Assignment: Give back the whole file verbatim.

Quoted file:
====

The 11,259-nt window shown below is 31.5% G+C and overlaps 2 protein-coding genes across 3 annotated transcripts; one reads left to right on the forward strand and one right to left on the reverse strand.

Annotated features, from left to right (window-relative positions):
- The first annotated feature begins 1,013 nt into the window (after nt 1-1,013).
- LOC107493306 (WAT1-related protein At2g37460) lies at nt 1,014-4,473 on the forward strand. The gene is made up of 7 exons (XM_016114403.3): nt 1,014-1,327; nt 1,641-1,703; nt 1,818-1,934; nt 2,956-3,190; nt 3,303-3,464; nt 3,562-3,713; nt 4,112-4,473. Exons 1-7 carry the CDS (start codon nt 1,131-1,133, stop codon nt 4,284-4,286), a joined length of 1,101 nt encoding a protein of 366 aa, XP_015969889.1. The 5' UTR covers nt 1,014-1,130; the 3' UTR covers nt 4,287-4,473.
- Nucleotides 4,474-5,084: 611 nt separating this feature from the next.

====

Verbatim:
The 11,259-nt window shown below is 31.5% G+C and overlaps 2 protein-coding genes across 3 annotated transcripts; one reads left to right on the forward strand and one right to left on the reverse strand.

Annotated features, from left to right (window-relative positions):
- The first annotated feature begins 1,013 nt into the window (after nt 1-1,013).
- LOC107493306 (WAT1-related protein At2g37460) lies at nt 1,014-4,473 on the forward strand. The gene is made up of 7 exons (XM_016114403.3): nt 1,014-1,327; nt 1,641-1,703; nt 1,818-1,934; nt 2,956-3,190; nt 3,303-3,464; nt 3,562-3,713; nt 4,112-4,473. Exons 1-7 carry the CDS (start codon nt 1,131-1,133, stop codon nt 4,284-4,286), a joined length of 1,101 nt encoding a protein of 366 aa, XP_015969889.1. The 5' UTR covers nt 1,014-1,130; the 3' UTR covers nt 4,287-4,473.
- Nucleotides 4,474-5,084: 611 nt separating this feature from the next.